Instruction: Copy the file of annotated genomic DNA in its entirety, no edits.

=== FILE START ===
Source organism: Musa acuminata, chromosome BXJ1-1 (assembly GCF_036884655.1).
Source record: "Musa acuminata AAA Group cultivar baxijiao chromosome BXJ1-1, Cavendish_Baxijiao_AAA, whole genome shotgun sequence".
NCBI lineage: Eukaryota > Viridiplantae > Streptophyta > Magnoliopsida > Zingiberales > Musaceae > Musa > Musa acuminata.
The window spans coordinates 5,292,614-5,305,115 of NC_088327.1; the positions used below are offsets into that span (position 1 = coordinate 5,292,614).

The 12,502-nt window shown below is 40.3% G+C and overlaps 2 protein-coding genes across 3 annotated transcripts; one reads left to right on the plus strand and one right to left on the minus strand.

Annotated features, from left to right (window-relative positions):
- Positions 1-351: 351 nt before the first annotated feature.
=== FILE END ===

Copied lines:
Source organism: Musa acuminata, chromosome BXJ1-1 (assembly GCF_036884655.1).
Source record: "Musa acuminata AAA Group cultivar baxijiao chromosome BXJ1-1, Cavendish_Baxijiao_AAA, whole genome shotgun sequence".
NCBI lineage: Eukaryota > Viridiplantae > Streptophyta > Magnoliopsida > Zingiberales > Musaceae > Musa > Musa acuminata.
The window spans coordinates 5,292,614-5,305,115 of NC_088327.1; the positions used below are offsets into that span (position 1 = coordinate 5,292,614).

The 12,502-nt window shown below is 40.3% G+C and overlaps 2 protein-coding genes across 3 annotated transcripts; one reads left to right on the plus strand and one right to left on the minus strand.

Annotated features, from left to right (window-relative positions):
- Positions 1-351: 351 nt before the first annotated feature.